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Nay, treacherous image! leave my mind– And yet, thou did'st not look unkind.

I saw a vapour in the sky, Thin, and white, and very high; I ne'er beheld so thin a cloud : Perhaps the breezes that can fly Now below and now above, Have snatched aloft the lawny shroud Of Lady fair—that died for love. For maids, as well as youths, have perished From fruitless love too fondly cherished. Nay, treacherous images leave my mind— For Lewti never will be kind.

Hush my heedless feet from under
Slip the crumbling banks for ever:
Like echoes to a distant thunder,
They plunge into the gentle river.
The river-swans have heard my tread,
And startle from their reedy bed.
O beauteous Birds! methinks ye measure
Your movements to some heavenly tune!
O beauteous Birds! 'tis such a pleasure
To see you move beneath the Moon,

I would it were your true delight
To sleep by day and wake all night.

I know the place where Lewti lies,
When silent night has closed her eyes:
It is a breezy jasmine-bower,
The Nightingale sings o'er her head:
Voice of the Night! had I the power
That leafy labyrinth to thread,
And creep, like thee, with soundless tread,
I then might view her bosom white
Heaving lovely to my sight,
As these two swans together heave
On the gently swelling wave.

Oh! that she saw me in a dream,
And dreamt that I had died for care!
All pale and wasted I would seem,
Yet fair withal, as spirits are 1
I'd die indeed, if I might see
Her bosom heave, and heave for me !
Soothe, gentle image! soothe my mind!
To-morrow Lewti may be kind.

1795.

THE PICTURE, OR THE LOVER'S
RESOLUTION.

THRoug H weeds and thorns, and matted underwood
I force my way; now climb, and now descend
O'er rocks, or bare or mossy, with wild foot
Crushing the purple whorts; while oft unseen,
Hurrying along the drifted forest-leaves,
The scared snake rustles. Onward still I toil,
I know not, ask not whither! A new joy,
Lovely as light, sudden as summer-gust,
And gladsome as the first-born of the spring,
Beckons me on, or follows from behind,
Playmate, or guidel The master-passion quelled,
I feel that I am free. With dun-red bark
The fir-trees, and the unfrequent slender oak,
Forth from this tangle wild of bush and brake

Soar up, and form a melancholy vault
High o'er me, murmuring like a distant sea.

Here Wisdom might resort, and here Remorse;
Here too the love-lorn Man who, sick in soul
And of this busy human heart aweary,
Worships the spirit of unconscious life
In tree or wild-flower.—Gentle Lunatic |
If so he might not wholly cease to be,
He would far rather not be that, he is;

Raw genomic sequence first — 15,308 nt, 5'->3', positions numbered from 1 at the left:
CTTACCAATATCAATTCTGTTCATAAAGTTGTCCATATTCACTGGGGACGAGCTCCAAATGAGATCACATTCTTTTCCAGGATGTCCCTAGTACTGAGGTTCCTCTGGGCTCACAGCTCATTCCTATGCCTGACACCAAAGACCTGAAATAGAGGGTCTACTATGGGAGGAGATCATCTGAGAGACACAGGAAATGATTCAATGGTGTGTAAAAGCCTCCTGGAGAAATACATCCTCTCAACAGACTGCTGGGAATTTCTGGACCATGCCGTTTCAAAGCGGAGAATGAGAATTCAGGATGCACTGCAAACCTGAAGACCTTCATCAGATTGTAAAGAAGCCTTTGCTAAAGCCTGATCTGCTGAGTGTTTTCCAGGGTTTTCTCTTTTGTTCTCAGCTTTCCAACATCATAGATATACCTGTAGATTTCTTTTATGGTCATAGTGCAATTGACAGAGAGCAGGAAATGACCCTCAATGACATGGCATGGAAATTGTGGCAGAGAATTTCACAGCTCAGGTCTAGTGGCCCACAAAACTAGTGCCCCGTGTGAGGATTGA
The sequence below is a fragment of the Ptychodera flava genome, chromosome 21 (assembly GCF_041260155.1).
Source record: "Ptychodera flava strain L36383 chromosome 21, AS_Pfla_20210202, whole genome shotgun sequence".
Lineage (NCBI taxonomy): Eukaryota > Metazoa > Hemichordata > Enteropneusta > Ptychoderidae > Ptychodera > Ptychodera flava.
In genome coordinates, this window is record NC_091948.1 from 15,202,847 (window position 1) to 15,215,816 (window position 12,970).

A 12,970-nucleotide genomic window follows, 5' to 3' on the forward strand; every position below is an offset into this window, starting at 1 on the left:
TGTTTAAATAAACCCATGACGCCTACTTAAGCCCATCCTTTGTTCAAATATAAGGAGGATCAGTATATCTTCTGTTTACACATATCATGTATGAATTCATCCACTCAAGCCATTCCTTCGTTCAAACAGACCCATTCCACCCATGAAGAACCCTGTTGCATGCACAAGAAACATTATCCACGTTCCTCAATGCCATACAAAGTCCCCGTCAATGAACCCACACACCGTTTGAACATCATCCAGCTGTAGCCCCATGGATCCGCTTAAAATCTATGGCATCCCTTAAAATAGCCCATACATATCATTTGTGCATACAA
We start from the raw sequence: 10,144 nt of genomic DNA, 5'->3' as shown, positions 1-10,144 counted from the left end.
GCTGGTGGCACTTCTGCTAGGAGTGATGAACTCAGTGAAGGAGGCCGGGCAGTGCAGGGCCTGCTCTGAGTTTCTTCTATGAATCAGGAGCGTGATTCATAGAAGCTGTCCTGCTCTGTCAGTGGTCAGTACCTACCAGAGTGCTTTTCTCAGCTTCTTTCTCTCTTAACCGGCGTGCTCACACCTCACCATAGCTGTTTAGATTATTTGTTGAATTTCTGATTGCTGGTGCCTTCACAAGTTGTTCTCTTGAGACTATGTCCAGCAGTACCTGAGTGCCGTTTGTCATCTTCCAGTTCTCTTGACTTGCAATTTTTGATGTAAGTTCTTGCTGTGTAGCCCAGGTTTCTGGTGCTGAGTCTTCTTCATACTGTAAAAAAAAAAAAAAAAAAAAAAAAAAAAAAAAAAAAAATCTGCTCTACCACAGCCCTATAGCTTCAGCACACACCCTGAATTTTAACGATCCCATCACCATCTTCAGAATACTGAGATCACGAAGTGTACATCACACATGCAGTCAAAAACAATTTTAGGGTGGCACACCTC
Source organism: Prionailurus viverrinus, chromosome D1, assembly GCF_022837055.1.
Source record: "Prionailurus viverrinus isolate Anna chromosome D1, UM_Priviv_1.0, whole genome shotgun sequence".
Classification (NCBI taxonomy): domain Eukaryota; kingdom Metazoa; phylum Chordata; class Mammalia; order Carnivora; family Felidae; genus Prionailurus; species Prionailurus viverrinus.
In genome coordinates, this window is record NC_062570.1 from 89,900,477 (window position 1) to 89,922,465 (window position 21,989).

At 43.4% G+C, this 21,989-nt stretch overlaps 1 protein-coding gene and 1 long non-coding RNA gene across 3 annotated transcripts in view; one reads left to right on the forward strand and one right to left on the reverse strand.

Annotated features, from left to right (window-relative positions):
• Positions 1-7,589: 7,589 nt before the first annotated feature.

But would be something, that he knows not of,
In winds or waters, or among the rocks!

But hence, fond wretch! breathe not contagion here! No myrtle-walks are these: these are no groves Where Love dare loiter | If in sullen mood He should stray hither, the low stumps shall gore His dainty feet, the briar and the thorn Make his plumes haggard. Like a wounded bird Easily caught, ensnare him, O ye Nymphs, Ye Oreads chaste, ye dusky Dryades 1 And you, ye EARTH-winds! you that make at morn The dew-drops quiver on the spiders' webs : You, O ye wingless AIRs 1 that creep between The rigid stems of heath and bitten furze, Within whose scanty shade, at summer-noon,

The mother-sheep hath worn a hollow bed—
Ye, that now cool her fleece with dropless Damp,
Now pant and murmur with her feeding lamb.
Chase, chase him, all ye Fays, and elfin Gnomes
With prickles sharper than his darts bemock
His little Godship, making him perforce
Creep through a thorn-bush on yon hedgehog's back.

This is my hour of triumph : I can now With my own fancies play the merry fool, And laugh away worse folly, being free. Here will I seat myself, beside this old, Hollow, and weedy oak, which ivy-twine Clothes as with net-work: here will I couch my limbs, Close by this river, in this silent shade, As safe and sacred from the step of man As an invisible world—unheard, unseen, And listening only to the pebbly brook That murmurs with a dead, yet bell-like sound Tinkling, or bees, that in the neighbouring trunk Make honey-hoards. The breeze, that visits me, Was never Love's accomplice, never raised The tendril ringlets from the maiden's brow, And the blue, delicate veins above her cheek; Ne'er played the wanton—never half disclosed The maiden's snowy bosom, scattering thence

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